Malta: Court condemns arbitrary detention of asylum seekers as ‘abusive and farcical’
A Court has condemned the arbitrary detention of four asylum seekers and has ordered their immediate release.
The four men who arrived in Malta on 7 June 2020, were detained for 166 days at Ħal Safi and Ħal Far.
Aditus Foundation director and lawyer Dr Neil Falzon filed an application of habeas corpus on behalf of the four asylum seekers before the court of magistrates maintaining that their continued detention is unlawful. Falzon also asked for their immediate release.
In their application, the four asylum seekers said that they were not given any reasons for their continued detention which is in breach of their fundamental human rights. Furthermore, they had applied for asylum and their presence in Malta thus was regulated through such an application.
In court it emerged that their detention is the result of a policy adopted by the administration to the effect that when there is no place at the Open Centres, asylum seekers are taking to the detention centres against their will. This arises from the fact that there is no alternative accommodation made available.
The court ordered the release of the four men and condemned the abuse and the authorities’ “farcical” behaviour for depriving them of their liberty in an arbitrary manner without any legal justification.
The request for their immediate release was upheld since their continued detention is not based on any disposition of any law.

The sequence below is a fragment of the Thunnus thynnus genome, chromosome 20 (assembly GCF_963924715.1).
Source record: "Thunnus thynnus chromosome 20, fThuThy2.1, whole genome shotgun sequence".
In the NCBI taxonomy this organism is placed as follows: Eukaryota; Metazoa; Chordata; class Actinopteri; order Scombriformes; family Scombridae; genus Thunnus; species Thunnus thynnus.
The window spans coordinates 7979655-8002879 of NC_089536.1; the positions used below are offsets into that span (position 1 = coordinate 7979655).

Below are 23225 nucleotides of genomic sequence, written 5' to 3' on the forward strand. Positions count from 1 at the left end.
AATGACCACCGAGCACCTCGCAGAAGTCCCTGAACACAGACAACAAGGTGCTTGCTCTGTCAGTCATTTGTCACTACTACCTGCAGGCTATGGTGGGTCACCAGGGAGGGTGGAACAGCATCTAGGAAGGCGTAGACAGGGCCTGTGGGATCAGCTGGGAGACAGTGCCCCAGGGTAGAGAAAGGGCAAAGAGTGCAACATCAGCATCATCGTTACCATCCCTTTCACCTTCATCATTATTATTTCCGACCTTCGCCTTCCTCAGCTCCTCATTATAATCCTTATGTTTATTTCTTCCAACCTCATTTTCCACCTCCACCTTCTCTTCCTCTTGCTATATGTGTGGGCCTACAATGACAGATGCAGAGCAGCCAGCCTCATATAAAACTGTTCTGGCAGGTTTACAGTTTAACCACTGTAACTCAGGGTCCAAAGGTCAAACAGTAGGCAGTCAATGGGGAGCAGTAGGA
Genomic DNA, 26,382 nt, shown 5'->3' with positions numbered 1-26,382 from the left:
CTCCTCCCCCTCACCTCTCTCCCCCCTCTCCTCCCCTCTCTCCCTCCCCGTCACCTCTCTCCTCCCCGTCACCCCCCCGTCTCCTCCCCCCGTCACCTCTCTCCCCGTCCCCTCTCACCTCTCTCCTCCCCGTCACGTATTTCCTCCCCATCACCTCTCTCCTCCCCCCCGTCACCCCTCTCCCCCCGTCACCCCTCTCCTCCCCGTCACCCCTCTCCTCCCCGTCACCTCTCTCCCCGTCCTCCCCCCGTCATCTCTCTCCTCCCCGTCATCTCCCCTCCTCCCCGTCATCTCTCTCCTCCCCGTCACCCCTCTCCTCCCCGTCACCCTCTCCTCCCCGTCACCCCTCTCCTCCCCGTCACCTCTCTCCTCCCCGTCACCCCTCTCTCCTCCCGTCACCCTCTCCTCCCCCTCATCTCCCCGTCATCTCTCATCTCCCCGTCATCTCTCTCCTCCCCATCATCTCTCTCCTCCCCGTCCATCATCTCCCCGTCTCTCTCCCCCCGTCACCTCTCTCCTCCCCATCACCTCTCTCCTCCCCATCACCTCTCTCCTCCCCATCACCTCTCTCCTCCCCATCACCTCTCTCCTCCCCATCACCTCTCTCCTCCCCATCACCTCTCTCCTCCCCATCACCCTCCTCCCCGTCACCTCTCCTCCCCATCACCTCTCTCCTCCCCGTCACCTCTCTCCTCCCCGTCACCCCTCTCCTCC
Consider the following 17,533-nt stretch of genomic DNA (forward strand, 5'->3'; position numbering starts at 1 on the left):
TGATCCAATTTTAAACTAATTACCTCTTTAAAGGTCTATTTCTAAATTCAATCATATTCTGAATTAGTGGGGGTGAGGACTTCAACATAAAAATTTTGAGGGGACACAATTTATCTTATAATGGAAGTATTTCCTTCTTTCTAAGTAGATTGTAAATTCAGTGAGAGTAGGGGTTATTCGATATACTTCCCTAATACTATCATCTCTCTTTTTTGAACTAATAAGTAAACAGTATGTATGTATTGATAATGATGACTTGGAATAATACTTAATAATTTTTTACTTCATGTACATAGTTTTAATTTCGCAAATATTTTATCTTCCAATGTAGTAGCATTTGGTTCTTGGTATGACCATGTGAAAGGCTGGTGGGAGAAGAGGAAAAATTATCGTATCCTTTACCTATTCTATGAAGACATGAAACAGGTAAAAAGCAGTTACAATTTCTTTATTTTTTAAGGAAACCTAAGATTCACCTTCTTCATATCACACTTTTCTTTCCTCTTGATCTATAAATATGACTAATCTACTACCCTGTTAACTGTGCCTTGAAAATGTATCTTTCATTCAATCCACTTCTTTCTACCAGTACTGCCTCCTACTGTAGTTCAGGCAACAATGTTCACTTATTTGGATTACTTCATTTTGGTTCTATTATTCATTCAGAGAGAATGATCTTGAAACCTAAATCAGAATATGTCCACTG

Since the government did not offer any accommodation, the court also took note that the the four men will be hosted in a property made available to Aditus Foundation until adequate accommodation is found for the plaintiffs.
Abusive and farcical indeed – aditus Foundation
Aditus Foundation has welcomed the strong condemnation of the government’s action by the court, adding that the use of ‘abusive and farcical’ describes the human rights mess created by the government.
“Malta refuses much-needed support from the European Union to create more space for refugees, and then locks up people because of this very lack of space. Abusive and farcical indeed,” director and lawyer Neil Falzon noted after the court ruled on the case.
“It is a great comfort for us and for our clients to confirm that justice is indeed possible through our Courts of Law. We will bring case after case until the Government decides to engage in dialogue with us to seek a humane solution to the current crisis.”